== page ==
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Greek euro coins feature a unique design for each of the eight coins. They were all designed by Georgios Stamatopoulos with the minor coins depicting Greek ships, the middle ones portraying famous Greeks and the two large denominations showing images of Greek history and mythology. All designs feature the 12 stars of the EU, the year of imprint and a tiny symbol of the Bank of Greece. Uniquely, the value of the coins is expressed on the national side in the Greek alphabet, as well as being on the common side in the Roman alphabet. The euro cent is known as the lepto (λεπτό; plural lepta, λεπτά) in Greek.

Greece did not enter the eurozone until 2001 and was not able to start minting coins as early as the other eleven member states, so a number of coins circulated in 2002 were not minted in Athens but in Finland (€1 and €2 – mint mark S), France (1c, 2c, 5c, 10c and 50c – mint mark F) and Spain (20c - mint mark E). The coins minted in Athens for the euro introduction in 2002 as well as all the subsequent Greek euro coins do not carry any mint mark.

Contents

Greek euro design

For images of the common side and a detailed description of the coins, see euro coins.

Depiction of Greek euro coinage | Obverse side
€ 0.01 € 0.02 € 0.05
1 euro cents Greece.jpg 2 euro cents Greece.jpg 5 euro cents Greece.jpg
An Athenian trireme of the 5th century BC A corvette (or dromon) of the early 19th century A modern tanker, symbol of Greek enterprise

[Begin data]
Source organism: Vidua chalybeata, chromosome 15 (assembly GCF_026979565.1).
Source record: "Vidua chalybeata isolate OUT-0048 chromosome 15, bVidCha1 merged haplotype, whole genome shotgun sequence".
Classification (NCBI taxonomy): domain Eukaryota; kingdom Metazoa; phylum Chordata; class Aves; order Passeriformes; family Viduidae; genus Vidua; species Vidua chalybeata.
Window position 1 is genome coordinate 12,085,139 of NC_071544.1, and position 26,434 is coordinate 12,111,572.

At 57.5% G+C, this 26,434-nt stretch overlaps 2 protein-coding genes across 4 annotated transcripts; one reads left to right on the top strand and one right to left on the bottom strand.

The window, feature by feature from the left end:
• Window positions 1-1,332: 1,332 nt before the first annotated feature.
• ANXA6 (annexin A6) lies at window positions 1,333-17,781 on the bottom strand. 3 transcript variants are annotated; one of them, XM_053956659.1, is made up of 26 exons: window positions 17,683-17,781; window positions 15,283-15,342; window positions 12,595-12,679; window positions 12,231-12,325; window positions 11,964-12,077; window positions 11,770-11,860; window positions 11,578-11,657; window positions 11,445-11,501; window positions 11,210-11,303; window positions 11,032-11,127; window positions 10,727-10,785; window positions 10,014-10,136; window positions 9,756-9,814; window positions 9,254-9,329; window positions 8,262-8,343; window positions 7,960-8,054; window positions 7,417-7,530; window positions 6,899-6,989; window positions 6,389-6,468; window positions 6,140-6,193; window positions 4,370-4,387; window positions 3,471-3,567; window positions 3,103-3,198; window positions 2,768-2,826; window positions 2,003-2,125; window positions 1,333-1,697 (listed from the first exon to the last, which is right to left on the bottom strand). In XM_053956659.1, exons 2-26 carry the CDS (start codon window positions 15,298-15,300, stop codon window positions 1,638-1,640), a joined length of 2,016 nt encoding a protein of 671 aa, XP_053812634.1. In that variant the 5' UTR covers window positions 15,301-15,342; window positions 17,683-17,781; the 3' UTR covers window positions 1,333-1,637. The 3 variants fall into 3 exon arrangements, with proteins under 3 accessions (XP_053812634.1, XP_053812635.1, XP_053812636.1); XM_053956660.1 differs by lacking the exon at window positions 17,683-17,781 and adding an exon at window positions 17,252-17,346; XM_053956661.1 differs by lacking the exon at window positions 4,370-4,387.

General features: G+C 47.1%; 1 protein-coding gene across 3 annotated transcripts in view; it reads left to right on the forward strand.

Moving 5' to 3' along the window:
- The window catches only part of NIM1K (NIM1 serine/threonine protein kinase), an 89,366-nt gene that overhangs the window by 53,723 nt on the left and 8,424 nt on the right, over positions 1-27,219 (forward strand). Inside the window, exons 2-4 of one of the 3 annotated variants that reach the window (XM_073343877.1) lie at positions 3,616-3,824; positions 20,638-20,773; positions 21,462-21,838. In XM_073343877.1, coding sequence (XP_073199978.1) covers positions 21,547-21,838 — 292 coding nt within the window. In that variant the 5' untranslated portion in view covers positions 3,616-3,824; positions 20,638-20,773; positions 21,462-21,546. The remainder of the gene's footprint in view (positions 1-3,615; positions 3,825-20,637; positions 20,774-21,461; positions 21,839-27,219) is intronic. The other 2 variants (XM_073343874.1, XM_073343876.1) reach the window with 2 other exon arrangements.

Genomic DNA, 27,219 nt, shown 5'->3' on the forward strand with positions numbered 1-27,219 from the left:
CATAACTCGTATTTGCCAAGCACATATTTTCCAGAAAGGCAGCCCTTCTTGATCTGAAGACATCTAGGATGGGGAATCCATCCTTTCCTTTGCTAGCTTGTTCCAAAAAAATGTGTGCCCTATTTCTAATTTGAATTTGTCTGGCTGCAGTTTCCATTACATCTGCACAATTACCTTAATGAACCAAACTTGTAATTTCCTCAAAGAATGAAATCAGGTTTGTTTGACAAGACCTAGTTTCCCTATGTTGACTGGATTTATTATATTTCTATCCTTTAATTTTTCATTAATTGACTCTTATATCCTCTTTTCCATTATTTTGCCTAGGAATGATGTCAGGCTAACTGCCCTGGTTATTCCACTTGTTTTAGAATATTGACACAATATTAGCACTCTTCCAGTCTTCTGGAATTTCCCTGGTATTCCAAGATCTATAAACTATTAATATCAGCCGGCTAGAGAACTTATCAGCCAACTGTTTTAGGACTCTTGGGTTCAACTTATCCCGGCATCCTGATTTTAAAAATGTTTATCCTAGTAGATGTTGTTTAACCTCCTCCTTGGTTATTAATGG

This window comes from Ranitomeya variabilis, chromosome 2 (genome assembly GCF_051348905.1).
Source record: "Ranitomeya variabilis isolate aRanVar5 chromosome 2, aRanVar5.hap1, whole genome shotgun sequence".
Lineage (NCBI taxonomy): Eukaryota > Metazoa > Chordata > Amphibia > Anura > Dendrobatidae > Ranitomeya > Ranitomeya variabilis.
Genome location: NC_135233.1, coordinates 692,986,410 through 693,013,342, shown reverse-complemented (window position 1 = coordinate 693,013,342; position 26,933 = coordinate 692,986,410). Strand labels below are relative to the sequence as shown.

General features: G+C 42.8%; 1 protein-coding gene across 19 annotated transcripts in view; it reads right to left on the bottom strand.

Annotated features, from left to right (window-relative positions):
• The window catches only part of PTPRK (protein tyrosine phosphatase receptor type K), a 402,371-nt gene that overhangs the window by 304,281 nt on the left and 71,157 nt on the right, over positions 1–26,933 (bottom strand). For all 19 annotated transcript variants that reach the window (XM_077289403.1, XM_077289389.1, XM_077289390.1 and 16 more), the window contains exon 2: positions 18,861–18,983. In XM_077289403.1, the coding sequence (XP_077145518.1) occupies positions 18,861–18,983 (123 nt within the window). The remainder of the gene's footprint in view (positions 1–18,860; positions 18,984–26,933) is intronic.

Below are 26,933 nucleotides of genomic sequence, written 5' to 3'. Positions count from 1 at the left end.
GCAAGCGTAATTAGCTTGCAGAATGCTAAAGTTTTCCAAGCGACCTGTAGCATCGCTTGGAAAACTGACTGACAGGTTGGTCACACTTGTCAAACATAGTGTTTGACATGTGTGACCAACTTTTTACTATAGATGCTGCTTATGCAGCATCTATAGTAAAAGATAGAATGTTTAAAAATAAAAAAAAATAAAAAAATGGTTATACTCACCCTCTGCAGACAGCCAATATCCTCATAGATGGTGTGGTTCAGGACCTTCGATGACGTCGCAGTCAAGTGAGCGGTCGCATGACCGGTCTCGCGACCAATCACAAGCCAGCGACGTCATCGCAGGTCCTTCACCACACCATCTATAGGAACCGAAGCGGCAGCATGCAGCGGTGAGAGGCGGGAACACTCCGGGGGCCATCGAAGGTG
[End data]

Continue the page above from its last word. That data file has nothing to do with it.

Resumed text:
€ 0.10 € 0.20 € 0.50
10 euro cents Greece.jpg 20 euro cents Greece.jpg 50 euro cents Greece.jpg
Rigas Feraios, Greek writer and revolutionary Ioannis Kapodistrias, Greece's first statesman Eleftherios Venizelos, Greek politician
€ 1.00 € 2.00 € 2 Coin Edge
1 euro Greece.jpg 2 euro Greece.jpg The words Hellenic Republic in Greek script (ΕΛΛΗΝΙΚΗ ΔΗΜΟΚΡΑΤΙΑ)
Picture of a 5th century BC 4 drachma coin of Athens (a coin in a coin) The abduction of Europa by Zeus in the form of a bull

Circulating Mintage quantities

The following table shows the mintage quantity for all Greek euro coins, per denomination, per year (the numbers are represented in millions).[1]

Face Value €0.01 €0.02 €0.05 €0.10 €0.20 €0.50 €1.00 €2.00
2002 100.94 175.94 210.94 138.94 208.94 92.94 61.44 75.34
2002 EFS 15.0 18.0 90.0 100.0 120.0 70.0 50.0 70.0
2003 35.1 9.4 650.7 500.7 700.7 600.7 11.60 450.7
2004 49.97 24.97 220.0 9.97 470.0 470.0 9.97 ***
2005 14.95 14.95 950.0 24.95 950.0 950.0 9.95 0.95
2006 44.95 44.95 49.95 44.95 950.0 950.0 9.95 0.95
2007 60.03 25.0 55.0 60.04 0.95 0.95 24.17 ***
2008 24.0 68.0 50.0 40.0 20.0 10.0 4.0 1.0

* No coins were minted that year for that denomination
** Data not available yet
*** Small quantities minted for sets only

Future changes to national sides

The Commission of the European Communities issued a recommendation on 19 December 2008, a common guideline for the national sides and the issuance of euro coins intended for circulation. One section of this recommendation stipulates that:

Article 2. Identification of the issuing Member State:

The national sides of all denominations of the euro coins intended for circulation should bear an indication of the issuing Member State by means of the Member State’s name or an abbreviation of it.

A new design on the Greek euro coins is expected in the near future to comply with these new guidelines, although nothing has officially been announced.[2]

€2 commemorative coins

Other commemorative coins (Collectors' coins)

Greece has a good collection of euro commemorative coins, mainly in silver although a few coins have also been minted in gold. Their face value range from €10 to €200 euro. This is mainly done as a legacy of an old national practice of minting gold and silver coins. These coins are not really intended to be used as means of payment, so generally they do not circulate. Here you can find some samples:

References

External links

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